Cyber hygiene requires critical thinking and protection of privacy
, 2022-09-06 09:49:21,
As the world continues to go digital, there are more threats we need to take precautions against. Paul Budde reports.
AT HIS farewell speech last week, outgoing Telstra CEO Andy Penn mentioned that the cyber threat has never been as serious as the present. He mentioned the deteriorating geopolitical situation as well as the big shift in the way that criminals operate in the cyber domain.
One thing is for sure — in order to enjoy all the positives resulting from the digital economy, we need to be far more vigilant about the barrage of information that we are receiving and/or have access to.
As we are seeing all around us, there are plenty of people, organisations and even governments that are more than eager to (mis)use digital media for their own self-interest and if that includes misinformation, lies, half-truths, scamming, hacking, phishing and so on, they are more than happy to use these tools in advertising, politics, ideologies and conspiracies.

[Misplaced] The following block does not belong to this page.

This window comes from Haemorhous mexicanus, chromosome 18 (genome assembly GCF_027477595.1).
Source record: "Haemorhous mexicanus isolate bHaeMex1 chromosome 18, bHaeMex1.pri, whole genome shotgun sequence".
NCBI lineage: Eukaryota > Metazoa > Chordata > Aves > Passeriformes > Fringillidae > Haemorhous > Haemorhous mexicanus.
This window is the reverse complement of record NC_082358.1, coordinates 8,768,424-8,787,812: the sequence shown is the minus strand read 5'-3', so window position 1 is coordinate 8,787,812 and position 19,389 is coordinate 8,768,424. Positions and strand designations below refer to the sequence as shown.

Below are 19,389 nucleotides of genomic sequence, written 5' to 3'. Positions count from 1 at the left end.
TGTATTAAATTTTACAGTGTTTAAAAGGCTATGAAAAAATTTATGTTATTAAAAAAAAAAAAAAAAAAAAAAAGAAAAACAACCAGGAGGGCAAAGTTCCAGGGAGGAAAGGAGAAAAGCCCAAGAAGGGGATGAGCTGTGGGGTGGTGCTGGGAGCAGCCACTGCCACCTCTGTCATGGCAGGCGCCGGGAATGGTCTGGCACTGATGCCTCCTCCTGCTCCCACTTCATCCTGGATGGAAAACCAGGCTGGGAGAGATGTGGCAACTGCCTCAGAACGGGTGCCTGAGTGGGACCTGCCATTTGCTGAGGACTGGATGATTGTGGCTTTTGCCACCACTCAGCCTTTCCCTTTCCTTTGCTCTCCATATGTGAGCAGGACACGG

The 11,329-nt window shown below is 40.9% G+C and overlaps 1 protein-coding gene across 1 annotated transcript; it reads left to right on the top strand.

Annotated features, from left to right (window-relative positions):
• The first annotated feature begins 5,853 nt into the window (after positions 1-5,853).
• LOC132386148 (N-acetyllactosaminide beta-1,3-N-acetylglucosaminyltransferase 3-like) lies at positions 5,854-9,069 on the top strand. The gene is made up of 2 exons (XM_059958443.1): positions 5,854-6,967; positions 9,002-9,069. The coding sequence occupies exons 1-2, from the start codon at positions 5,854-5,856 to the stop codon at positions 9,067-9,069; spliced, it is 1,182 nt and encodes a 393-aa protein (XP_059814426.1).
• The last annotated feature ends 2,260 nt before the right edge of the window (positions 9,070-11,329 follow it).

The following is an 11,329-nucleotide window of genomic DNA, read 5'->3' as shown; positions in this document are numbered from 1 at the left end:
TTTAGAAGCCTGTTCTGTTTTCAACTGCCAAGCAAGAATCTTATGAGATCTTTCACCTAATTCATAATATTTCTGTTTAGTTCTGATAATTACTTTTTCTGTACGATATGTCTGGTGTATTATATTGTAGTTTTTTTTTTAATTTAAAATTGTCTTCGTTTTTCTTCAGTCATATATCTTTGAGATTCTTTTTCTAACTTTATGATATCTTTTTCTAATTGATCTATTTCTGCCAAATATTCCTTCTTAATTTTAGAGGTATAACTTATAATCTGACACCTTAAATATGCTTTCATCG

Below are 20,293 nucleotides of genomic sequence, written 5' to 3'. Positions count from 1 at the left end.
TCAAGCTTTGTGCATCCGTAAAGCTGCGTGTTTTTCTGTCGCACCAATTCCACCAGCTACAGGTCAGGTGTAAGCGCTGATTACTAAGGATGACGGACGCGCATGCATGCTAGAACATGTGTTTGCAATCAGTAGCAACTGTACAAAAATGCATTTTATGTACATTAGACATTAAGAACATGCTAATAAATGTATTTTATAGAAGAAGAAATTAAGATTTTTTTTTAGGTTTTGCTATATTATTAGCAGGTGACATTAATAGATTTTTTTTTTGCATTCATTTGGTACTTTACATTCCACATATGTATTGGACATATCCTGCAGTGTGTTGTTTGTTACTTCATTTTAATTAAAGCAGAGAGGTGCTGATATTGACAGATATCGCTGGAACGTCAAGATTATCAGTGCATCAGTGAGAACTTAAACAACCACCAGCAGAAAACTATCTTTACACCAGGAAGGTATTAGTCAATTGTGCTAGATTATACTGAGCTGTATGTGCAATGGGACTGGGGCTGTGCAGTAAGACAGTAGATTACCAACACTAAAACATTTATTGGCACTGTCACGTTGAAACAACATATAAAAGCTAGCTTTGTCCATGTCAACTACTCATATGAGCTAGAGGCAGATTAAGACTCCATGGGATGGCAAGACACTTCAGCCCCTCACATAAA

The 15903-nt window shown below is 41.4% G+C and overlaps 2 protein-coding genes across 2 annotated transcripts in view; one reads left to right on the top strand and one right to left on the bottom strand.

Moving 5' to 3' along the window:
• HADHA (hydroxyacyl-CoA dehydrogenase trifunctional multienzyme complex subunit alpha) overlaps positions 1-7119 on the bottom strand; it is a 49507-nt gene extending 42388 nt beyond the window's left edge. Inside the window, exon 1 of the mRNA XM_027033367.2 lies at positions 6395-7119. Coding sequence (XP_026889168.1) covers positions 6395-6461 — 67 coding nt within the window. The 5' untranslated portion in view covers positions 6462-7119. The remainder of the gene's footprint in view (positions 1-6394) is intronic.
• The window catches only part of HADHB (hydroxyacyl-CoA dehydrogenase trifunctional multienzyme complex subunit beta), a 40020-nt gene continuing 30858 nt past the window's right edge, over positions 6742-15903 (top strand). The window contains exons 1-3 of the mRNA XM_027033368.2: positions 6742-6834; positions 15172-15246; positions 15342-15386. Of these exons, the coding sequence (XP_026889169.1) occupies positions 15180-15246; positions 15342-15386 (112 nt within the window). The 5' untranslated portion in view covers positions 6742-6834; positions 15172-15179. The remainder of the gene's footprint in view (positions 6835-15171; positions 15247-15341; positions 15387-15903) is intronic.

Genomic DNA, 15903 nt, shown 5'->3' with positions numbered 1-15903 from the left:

For too long, we have been used to situations where truth was the norm. Sure, all of the above misbehaviours were there as well, but at a significantly lower scale. In general, we were able to trust our politicians, business leaders and the media.
Since social media, this has changed significantly and we now as societies have to learn to be far more critical in our thinking. While social media cause emotional reactions in us, to which we instantly respond and/or indicate that we like it or not, we…
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